Wendy Davis over at Mediapost blogs about hearing Wired magazine editor Chris Anderson speak at an event today. She writes....

"Your brand is what Google says your brand is, not what you say your brand is," Anderson told staff at Universal McCann this morning in a discussion about his book, The Long Tail: Why the Future of Business Is Selling Less of More.

Ok, that's just silly to suggest that Google defines your brand. Your product/service defines your brand, bottom line. It's either a good product/service, or it's not.
The experience your customer has with it is your brand. Perception, well, that's another matter.
I define perception as a part of marketing, not brand. In other words, I believe you cannot fully make a judgment on a brand until you experience it first-hand. Everything up until that moment of experience is marketing/perception.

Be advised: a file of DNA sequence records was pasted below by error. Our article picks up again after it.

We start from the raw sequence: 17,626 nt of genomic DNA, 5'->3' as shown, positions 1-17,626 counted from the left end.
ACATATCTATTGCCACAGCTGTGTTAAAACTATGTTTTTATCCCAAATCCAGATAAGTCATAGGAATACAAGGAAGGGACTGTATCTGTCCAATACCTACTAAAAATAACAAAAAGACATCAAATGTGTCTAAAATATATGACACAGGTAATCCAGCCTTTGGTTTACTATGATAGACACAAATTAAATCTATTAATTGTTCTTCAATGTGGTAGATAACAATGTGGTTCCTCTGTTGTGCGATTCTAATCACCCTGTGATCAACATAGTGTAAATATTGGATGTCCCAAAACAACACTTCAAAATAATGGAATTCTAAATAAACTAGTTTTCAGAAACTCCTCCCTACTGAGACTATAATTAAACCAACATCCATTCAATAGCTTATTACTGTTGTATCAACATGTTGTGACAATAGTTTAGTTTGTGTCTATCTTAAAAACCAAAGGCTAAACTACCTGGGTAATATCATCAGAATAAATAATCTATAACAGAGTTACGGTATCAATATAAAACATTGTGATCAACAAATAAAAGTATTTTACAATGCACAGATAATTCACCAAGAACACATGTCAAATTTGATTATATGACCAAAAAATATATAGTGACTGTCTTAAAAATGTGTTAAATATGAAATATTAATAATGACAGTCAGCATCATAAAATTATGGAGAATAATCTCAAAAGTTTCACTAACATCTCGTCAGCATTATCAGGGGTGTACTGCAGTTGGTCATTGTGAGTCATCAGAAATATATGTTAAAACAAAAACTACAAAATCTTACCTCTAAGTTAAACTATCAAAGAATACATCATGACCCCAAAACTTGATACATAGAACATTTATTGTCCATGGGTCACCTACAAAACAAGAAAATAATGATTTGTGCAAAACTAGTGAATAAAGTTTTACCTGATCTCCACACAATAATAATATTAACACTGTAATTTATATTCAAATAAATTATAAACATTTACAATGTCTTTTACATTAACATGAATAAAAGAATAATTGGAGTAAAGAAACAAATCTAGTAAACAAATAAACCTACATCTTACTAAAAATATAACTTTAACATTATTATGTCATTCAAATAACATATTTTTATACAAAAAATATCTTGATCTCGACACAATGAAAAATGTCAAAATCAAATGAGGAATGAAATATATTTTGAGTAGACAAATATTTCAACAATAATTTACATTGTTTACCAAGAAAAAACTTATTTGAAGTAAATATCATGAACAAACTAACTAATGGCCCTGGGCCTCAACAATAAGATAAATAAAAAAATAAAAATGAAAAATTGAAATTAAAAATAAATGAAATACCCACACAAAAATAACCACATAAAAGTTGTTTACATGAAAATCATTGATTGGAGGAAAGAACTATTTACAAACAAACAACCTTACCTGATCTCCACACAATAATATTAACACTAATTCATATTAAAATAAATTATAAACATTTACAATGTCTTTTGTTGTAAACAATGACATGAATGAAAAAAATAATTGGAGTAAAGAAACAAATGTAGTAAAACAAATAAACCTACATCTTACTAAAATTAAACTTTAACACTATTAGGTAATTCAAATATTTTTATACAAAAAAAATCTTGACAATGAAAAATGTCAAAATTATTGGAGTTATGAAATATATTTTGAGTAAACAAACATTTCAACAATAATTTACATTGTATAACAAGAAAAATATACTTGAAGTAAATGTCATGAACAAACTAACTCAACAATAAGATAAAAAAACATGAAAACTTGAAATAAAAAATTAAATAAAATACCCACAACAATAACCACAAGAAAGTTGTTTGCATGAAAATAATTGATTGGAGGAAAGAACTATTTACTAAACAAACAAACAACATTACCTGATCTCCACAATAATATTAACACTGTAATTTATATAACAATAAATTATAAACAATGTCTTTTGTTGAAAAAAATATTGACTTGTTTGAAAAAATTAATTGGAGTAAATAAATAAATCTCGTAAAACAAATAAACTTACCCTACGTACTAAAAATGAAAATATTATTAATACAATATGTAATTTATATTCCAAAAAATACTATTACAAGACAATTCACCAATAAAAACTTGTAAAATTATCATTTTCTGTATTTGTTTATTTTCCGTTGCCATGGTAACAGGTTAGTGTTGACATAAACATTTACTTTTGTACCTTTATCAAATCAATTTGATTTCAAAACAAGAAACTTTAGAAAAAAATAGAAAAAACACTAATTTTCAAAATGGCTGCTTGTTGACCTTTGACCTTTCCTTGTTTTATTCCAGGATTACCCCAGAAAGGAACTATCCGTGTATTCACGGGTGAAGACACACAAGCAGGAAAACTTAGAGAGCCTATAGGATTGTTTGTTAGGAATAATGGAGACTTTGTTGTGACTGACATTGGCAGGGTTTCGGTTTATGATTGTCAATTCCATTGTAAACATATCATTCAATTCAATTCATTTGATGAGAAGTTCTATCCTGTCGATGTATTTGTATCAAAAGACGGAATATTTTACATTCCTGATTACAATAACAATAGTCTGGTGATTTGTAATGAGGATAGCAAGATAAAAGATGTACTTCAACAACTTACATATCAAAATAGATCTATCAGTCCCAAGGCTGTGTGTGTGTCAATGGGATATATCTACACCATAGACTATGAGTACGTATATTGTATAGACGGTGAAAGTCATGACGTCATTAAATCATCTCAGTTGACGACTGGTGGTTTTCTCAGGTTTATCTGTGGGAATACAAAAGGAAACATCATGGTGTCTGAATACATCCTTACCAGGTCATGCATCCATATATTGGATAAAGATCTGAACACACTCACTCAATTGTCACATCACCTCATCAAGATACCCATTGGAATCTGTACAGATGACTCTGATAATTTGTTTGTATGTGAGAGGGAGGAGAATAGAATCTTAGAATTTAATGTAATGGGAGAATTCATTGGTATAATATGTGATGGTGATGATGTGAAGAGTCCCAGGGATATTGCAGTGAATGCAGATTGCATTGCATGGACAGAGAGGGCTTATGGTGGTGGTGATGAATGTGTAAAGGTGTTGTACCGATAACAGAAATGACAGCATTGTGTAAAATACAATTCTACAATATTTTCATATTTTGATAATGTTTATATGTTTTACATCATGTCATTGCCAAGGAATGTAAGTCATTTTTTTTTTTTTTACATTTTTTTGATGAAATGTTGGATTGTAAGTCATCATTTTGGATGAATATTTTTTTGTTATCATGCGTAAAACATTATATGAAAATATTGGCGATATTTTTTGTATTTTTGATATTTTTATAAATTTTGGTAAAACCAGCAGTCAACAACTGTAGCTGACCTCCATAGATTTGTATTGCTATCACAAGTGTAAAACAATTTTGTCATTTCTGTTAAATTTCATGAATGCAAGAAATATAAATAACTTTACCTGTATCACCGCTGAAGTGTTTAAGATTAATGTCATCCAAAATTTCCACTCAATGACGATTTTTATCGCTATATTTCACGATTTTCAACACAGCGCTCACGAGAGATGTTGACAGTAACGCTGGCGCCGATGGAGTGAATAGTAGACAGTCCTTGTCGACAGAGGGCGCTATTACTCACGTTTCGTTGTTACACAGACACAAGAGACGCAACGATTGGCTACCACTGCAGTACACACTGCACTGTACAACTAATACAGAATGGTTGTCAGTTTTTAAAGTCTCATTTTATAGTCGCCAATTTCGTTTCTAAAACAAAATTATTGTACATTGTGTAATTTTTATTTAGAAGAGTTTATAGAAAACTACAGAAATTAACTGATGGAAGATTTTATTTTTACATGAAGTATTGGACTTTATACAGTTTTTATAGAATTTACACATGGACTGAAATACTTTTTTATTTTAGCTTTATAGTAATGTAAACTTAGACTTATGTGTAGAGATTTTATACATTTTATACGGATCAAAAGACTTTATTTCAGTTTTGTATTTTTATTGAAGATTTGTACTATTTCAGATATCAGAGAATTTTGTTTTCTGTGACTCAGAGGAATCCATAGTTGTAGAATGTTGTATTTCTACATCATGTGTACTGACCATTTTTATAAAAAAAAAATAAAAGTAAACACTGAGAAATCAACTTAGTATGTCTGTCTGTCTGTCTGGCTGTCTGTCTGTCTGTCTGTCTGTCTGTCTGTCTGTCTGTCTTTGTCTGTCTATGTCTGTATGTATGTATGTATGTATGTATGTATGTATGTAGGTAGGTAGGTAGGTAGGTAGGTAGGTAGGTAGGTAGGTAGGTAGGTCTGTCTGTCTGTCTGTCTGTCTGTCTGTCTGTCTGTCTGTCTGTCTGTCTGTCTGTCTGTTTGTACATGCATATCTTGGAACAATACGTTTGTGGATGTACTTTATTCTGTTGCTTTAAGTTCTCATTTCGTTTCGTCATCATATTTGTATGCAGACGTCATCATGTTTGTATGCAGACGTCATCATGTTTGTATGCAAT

Yes, Google can help determine perception by dissemination of negative reviews and commentary about your brand. But you know what? If your product was as good as it could be, the risk for extreme exposure to negative reviews is limited, and you can hardly blame the messenger (Google) eh?
This development, he says, has given rise to "the tyranny of the customer," which can lead to some "really unfair" results, as one dissatisfied consumer can cancel out decades of accumulated goodwill.

So as you can guess, I don't buy the "tyranny of the customer" and the relation to Google as an "really unfair" results tool, do you? Make me believe!

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Your Brand Is NOT What Google Says It Is

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